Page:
With December sweeping in and a few cool days the winter thrushes have suddenly descended on the big hawthorn hedge that runs alongside the reserve that is laden with beautiful red berries. With about 300 fieldfare, a good number of redwing, blackbirds and song thrushes then its one of those winter events that I really look forward to with the clear skies and crisp temperatures making it all the more memorable. 

A bit of thrush video - hopefully it will work!

Redwing - always a lovely bird to see, I still can't resist looking at their undertail coverts to see if they are Icelandic or European race, these are European!

And fieldfare take some beating for sheer colour

But then I do like the continental song thrushes, but they can be shy

The harrier roost is also building very nicely indeed with particularly the marsh harriers liking the safety of a wet reedbed this year and last night reaching 29 birds (thanks to Jason who is regularly watching the roost at the moment), apparently all 29 were up in the air with the hen harrier making for some spectacular pre-festivities raptor watching. Add in merlin, some very showy barn owls, buzzards, kestrels and sparrowhawks and its worth a late afternoon visit if you wrap up well. The habitat at Singleton also looks very good for bittern so also try and keep a look out for roosting birds flying about low over the reeds, they must be there!

Hunting barn owl this morning

Yesterday was very much a whooper swan day with small parties fling around and out of roost, today however was a mute swan day with quite a few birds on the lagoons including two lovely immature birds who were pair bonding.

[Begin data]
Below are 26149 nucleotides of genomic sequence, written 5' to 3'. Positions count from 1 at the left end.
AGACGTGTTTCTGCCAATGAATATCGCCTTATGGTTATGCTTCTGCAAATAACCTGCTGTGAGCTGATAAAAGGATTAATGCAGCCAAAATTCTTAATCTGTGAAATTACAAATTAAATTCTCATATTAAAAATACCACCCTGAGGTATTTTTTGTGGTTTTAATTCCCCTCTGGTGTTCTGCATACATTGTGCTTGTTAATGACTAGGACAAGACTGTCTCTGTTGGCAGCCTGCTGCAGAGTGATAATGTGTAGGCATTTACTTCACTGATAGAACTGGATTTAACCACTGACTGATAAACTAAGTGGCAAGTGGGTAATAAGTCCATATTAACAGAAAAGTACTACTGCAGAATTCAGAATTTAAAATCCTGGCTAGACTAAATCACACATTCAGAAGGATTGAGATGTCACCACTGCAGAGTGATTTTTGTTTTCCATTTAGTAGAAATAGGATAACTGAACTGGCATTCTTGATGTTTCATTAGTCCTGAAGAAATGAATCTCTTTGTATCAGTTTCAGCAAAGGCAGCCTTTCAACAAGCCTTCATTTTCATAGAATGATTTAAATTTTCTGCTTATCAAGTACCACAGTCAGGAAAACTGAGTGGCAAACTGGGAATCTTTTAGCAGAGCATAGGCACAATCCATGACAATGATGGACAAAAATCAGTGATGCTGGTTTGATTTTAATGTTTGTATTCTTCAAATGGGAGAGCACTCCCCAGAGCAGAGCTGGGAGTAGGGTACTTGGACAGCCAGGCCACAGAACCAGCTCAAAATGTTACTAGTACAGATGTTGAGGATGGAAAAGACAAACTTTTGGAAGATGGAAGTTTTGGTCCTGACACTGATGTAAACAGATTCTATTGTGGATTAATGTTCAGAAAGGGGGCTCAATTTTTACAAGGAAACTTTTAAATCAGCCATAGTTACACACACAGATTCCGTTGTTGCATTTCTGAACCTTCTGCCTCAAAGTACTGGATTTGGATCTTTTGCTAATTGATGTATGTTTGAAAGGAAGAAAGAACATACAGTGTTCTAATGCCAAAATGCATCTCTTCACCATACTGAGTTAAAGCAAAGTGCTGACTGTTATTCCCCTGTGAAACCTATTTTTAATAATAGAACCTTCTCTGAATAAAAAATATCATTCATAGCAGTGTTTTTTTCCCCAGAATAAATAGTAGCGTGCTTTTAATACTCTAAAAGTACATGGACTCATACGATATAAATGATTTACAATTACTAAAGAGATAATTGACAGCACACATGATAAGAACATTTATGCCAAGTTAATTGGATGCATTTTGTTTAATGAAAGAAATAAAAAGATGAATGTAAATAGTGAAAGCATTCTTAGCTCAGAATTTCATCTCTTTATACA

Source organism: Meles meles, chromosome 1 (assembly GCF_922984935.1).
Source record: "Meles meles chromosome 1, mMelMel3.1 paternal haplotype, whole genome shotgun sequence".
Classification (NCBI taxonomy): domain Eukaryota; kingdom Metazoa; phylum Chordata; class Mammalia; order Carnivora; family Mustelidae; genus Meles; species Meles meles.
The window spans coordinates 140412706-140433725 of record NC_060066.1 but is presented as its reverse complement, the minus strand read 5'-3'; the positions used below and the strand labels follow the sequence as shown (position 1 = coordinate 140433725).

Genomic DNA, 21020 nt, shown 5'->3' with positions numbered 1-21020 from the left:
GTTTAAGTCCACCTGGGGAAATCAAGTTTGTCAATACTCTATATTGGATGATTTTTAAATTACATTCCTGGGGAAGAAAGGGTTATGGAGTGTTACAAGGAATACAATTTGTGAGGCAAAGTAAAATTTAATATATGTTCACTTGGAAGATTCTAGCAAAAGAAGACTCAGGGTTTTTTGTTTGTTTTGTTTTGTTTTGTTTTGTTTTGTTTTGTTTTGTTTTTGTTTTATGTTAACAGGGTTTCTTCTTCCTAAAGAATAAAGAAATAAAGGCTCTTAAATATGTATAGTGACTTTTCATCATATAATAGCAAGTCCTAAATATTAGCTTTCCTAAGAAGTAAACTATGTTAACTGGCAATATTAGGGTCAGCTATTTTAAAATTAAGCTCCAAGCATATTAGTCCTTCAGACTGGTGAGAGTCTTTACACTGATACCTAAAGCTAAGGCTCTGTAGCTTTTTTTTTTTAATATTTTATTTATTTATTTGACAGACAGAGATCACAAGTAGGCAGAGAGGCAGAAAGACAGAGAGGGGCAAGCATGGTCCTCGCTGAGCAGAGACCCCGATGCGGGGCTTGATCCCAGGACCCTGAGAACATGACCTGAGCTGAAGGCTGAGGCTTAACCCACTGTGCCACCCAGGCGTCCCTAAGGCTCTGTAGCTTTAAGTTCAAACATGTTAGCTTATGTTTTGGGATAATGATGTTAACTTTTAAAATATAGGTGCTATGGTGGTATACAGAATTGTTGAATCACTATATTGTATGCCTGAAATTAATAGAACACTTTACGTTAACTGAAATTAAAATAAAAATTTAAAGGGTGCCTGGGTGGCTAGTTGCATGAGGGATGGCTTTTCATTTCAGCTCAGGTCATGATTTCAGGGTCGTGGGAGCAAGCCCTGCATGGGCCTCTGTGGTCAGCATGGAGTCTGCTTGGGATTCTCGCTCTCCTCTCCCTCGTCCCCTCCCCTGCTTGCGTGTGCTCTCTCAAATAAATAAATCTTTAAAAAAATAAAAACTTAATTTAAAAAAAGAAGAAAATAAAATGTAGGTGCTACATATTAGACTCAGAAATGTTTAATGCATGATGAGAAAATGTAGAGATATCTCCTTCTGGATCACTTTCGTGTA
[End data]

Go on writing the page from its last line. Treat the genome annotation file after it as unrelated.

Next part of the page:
Whoopers from near Crowle Moor on flooded farmland - there were 22 of them

And immature mutes on Marshland this morning trying out some early pair bonding


Despite some of the lagoons being slightly iced there is still quite a bit of wildfowl using the site but also sometimes flying onto the river. Nice to still have at least one goldeneye and also good to see the wigeon feeding on the grass in front of Xerox lagoon, the males are looking in stunning plumage. 97 mallard was a notable count today while there are a few teal, gadwall, shoveler, and shelduck.

Goldeneye on Marshland 

With the chill the waders are a bit thin on the ground but a lone Oystercatcher yesterday near the Trent end of the reserve was a very out of season record for us, still a few redshank, the odd ruff, lapwings, golden plover, curlew and snipe but you are not guaranteed to see any of these on a visit if they have moved onto the river, it all depends on tide and weather.

Ruff from when it was a little milder last week

I haven't had a lot of time to look for the siberian chiffy this week but I did re-locate the collybita race chiffchaff on the way to shepherd the livestock yesterday at Ousefleet, also of note has been 3 bullfinch, singing cettis warblers, our resident tree sparrows, a few greenfinch on the feeders, water pipit, and of course the thrushes.  

Male reed bunting feeding on Willow herb seed

And then a female 

This young wood pigeon seemed to want to do a bit of ice skating this morning.


The cold also always brings out the reed buntings to feed on the seeds in the fen and also the stonechats to feed along the edges of the lagoons, but not quite cold enough for the bearded tits to show at the moment.

Male stonechat at Ousefleet today taking in the first rays of morning sunshine